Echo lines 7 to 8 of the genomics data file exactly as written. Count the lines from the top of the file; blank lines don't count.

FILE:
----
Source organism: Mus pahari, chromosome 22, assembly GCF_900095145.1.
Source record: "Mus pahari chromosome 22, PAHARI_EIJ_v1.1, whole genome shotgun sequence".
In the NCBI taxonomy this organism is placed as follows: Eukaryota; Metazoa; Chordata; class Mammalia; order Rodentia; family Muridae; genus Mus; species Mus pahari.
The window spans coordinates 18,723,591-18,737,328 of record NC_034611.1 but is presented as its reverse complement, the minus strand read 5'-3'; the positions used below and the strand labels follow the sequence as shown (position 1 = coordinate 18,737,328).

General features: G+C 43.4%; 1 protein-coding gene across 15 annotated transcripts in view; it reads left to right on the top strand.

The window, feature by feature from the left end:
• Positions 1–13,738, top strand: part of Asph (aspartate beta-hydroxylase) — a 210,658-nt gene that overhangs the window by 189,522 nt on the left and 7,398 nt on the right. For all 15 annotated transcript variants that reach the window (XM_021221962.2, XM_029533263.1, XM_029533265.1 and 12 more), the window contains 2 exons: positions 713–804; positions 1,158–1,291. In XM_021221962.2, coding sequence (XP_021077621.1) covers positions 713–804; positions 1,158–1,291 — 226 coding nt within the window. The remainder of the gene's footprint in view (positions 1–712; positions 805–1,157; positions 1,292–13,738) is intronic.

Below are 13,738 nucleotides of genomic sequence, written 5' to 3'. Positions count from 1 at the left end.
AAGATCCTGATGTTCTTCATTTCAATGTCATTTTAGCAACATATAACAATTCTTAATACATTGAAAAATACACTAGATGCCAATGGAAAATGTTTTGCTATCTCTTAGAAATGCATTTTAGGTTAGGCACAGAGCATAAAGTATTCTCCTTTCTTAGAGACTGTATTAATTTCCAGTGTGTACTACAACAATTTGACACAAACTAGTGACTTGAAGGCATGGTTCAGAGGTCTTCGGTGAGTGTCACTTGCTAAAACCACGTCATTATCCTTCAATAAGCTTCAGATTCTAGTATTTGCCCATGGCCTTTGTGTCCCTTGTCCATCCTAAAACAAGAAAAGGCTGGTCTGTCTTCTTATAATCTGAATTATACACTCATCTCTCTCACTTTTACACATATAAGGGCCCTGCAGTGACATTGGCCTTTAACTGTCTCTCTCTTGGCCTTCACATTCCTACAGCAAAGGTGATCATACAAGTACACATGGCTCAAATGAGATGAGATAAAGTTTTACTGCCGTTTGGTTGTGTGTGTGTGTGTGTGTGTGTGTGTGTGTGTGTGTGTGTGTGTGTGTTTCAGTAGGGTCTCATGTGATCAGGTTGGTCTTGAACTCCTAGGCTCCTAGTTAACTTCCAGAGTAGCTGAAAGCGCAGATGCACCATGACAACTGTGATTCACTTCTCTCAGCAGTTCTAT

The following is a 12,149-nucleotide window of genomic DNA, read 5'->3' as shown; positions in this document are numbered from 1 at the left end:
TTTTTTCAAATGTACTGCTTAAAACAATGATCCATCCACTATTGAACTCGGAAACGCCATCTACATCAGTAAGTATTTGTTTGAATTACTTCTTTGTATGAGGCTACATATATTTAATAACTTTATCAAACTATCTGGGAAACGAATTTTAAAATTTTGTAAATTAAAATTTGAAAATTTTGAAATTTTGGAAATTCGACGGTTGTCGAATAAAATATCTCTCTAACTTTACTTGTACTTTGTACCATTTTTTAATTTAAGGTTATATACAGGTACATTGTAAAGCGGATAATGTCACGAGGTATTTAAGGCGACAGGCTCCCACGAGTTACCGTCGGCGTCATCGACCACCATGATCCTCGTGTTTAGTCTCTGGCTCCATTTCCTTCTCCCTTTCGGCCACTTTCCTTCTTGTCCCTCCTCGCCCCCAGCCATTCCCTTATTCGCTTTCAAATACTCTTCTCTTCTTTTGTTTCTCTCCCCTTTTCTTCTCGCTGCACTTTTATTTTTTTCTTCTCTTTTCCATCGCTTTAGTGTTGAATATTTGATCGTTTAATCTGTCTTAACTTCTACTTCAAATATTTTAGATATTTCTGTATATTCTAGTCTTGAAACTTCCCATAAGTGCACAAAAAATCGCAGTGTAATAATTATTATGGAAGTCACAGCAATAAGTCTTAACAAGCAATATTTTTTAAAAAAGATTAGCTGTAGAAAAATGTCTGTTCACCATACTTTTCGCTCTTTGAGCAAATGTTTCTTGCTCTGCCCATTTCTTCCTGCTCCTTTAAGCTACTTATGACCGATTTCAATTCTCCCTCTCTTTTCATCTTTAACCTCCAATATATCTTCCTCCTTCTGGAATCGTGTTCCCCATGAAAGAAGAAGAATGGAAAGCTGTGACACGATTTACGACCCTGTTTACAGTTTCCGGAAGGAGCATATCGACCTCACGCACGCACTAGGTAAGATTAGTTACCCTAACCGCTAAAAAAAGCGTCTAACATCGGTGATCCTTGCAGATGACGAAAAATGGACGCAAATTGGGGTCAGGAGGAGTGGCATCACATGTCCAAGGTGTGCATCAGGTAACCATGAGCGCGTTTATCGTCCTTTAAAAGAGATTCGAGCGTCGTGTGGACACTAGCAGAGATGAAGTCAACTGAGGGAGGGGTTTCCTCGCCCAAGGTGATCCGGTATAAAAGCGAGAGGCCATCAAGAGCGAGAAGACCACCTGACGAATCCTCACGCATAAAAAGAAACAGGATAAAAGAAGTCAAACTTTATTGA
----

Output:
• Positions 1–13,738, top strand: part of Asph (aspartate beta-hydroxylase) — a 210,658-nt gene that overhangs the window by 189,522 nt on the left and 7,398 nt on the right. For all 15 annotated transcript variants that reach the window (XM_021221962.2, XM_029533263.1, XM_029533265.1 and 12 more), the window contains 2 exons: positions 713–804; positions 1,158–1,291. In XM_021221962.2, coding sequence (XP_021077621.1) covers positions 713–804; positions 1,158–1,291 — 226 coding nt within the window. The remainder of the gene's footprint in view (positions 1–712; positions 805–1,157; positions 1,292–13,738) is intronic.

Below are 13,738 nucleotides of genomic sequence, written 5' to 3'. Positions count from 1 at the left end.